Thirdly, our credit industry is managed better than its global counterparts. The National Credit Act, for example, protects consumers from unscrupulous credit providers. If the United States had had a similar law, it would never be in the position that it is now.

Fourthly, our property market is relatively strong. There is little danger of it collapsing like the US real estate industry. Whatever current weaknesses there are in the local property market are more cyclical than structural. Higher interest rates, together with the boom in house prices over the last few years, were already taking a toll on the property market before the financial crisis hit.

Second-round effects

Referring to the crisis earlier this month, the Nobel Prize-winning economist, Paul Krugman said: "This looks like the start of a second Great Depression".

Just as South Africa experienced the aftershocks of the credit crisis that led to the Wall Street Crash of 1929, so will we be shaken by the credit crisis of the last two years. We will not be immune from its second-round effects, and nor will the regional economy.

International Monetary Fund forecasts for sub-Saharan African growth for 2008 and 2009 were recently downgraded by between 1-2 percentage points to 5.5% in 2008 and 5.1% in 2009. This represents a reduction of up to USD 20 per head in sub-Saharan Africa due to the financial crisis.

Already, South Africa's major trading partners are struggling and this has resulted in a decrease in international trade. The demand for South African commodities is on the wane. Our manufacturing output has declined for five consecutive months and had its steepest fall in a decade. The meltdown in commodity prices has slashed jobs in the labour-intensive mineral sector.

The JSE has lost R56bn in outflows, and market capitalisation is down by a third.

Foreign investors are less likely to invest in emerging market currencies. Several emerging market currencies fell in double digits in 2008. For example, the Korean won fell 36%. The rand dropped 38%.

All of this creates a negative portent for economic growth. And that is why we have invited our three distinguished guests to share with us their expertise in crafting local solutions to a global problem.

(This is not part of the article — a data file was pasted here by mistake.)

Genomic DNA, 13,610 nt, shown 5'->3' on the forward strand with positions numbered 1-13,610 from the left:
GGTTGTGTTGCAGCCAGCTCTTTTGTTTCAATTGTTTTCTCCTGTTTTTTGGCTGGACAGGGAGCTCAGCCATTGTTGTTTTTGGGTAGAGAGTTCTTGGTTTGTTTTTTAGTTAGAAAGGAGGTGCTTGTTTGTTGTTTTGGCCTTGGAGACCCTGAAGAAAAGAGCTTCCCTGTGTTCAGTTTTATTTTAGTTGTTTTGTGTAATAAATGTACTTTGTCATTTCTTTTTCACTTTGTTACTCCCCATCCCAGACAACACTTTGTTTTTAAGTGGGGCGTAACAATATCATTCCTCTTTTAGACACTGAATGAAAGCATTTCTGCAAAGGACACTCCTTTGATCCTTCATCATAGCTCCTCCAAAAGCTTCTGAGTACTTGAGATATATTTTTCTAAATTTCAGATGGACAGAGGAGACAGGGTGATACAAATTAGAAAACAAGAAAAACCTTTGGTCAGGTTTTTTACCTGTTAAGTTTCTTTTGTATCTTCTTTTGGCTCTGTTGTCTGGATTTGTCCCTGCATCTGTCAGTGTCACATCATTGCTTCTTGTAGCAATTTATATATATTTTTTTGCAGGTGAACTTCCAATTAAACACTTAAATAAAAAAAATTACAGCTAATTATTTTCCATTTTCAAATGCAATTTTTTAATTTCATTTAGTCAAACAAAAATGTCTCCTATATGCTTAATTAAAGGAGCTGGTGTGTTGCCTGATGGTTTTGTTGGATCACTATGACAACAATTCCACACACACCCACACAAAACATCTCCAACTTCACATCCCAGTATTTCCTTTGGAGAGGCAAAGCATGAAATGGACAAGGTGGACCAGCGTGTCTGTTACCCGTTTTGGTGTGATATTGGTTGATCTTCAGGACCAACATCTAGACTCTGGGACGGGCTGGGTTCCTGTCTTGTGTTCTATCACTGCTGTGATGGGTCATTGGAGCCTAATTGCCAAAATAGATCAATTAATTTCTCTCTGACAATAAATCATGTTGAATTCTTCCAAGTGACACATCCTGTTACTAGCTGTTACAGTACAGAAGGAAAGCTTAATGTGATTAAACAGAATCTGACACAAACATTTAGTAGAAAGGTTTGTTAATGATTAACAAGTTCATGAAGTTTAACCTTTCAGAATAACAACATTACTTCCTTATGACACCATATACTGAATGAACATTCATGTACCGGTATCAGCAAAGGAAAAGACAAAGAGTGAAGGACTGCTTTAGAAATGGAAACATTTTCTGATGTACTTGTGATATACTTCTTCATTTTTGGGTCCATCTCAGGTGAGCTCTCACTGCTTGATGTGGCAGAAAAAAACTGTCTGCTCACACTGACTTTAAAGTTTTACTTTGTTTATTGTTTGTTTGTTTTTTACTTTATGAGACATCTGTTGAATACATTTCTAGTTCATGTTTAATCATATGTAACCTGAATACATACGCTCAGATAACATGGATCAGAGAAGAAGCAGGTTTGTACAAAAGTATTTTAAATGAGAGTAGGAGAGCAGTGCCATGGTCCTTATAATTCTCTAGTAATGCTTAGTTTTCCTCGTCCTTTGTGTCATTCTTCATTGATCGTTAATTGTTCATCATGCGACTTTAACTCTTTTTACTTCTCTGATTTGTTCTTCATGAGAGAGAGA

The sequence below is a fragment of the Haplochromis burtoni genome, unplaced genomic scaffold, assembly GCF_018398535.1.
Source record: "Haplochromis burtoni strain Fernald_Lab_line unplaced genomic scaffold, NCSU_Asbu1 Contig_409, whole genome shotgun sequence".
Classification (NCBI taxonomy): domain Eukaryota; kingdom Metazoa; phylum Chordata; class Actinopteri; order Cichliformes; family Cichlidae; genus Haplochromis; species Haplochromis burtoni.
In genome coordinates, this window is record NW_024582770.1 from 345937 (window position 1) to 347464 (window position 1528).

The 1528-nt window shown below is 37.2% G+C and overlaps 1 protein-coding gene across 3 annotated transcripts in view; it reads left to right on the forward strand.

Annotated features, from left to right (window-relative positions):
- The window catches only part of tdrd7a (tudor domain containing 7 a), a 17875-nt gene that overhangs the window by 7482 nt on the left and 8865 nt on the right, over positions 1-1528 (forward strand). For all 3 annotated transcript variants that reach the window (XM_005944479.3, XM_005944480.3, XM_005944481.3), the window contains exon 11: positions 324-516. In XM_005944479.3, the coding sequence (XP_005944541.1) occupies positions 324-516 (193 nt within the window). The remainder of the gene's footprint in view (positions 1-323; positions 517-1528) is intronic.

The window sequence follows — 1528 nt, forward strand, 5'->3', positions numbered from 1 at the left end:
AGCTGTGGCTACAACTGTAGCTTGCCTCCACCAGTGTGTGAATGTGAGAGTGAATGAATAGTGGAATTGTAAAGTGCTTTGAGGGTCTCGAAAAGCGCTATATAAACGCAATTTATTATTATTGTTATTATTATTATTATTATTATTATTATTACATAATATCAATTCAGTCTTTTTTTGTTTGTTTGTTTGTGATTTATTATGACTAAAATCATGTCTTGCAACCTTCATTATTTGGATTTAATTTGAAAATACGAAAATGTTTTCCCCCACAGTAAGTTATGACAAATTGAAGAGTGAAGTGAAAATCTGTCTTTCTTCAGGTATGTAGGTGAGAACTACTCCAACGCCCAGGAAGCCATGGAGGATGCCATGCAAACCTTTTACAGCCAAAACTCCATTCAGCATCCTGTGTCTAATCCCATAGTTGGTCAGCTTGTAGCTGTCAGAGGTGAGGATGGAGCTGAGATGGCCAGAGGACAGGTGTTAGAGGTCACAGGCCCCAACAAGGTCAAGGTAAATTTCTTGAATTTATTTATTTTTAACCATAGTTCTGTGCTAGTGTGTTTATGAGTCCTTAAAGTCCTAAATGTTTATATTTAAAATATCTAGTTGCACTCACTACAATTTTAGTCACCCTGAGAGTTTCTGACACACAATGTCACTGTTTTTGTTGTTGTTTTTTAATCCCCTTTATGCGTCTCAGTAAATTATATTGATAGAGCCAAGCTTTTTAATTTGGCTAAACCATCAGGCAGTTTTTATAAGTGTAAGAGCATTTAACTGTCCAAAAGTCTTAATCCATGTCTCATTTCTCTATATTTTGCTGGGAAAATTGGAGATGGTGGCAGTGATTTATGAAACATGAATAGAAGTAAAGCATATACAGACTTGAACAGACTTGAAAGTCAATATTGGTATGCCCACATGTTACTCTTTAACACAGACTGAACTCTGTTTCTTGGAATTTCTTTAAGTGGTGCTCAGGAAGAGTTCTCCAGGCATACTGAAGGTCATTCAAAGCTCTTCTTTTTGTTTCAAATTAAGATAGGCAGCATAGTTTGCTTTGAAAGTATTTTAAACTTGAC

Conclusion

The DA's main and overarching concern is the threat of job losses. 74 000 South Africans lost their jobs in the third quarter of 2008. Some trade union analysts predict that 310 000 jobs will be lost in 2009. Given that on average every wage earner provides for 8 to 10 dependents, these job losses will have a significant impact on our social and political fabric.

The DA's core economic objective remains the same: we want to create opportunity. That guides our response to the crisis. It is the focus of all our policies, because the only way to eradicate poverty is by expanding opportunity through sustained job-creating economic growth and a significantly improved education system.

We have clear policy alternatives designed to achieve this. Our economic policy promotes low inflation, a minimal budget deficit, lower taxation, a deregulated labour market, enterprise zones, and opportunity vouchers.

We also have a range of innovative proposals. For example, to assist new entrants into the labour market, we will provide all grade-12 school leavers with a wage subsidy of R3600 to subsidise employment for 12 months.

As we steer through the global economic crisis, the need to create opportunity must at all times be our compass.

The DA believes that any leftward lurch is bound to throw us off course. It will increase - not lessen - the fallout from the crisis.

I look forward to hearing our speakers' views.

Thank you

  • Issued by the Democratic Alliance January 15 2009

Article by: www.politicsweb.co.za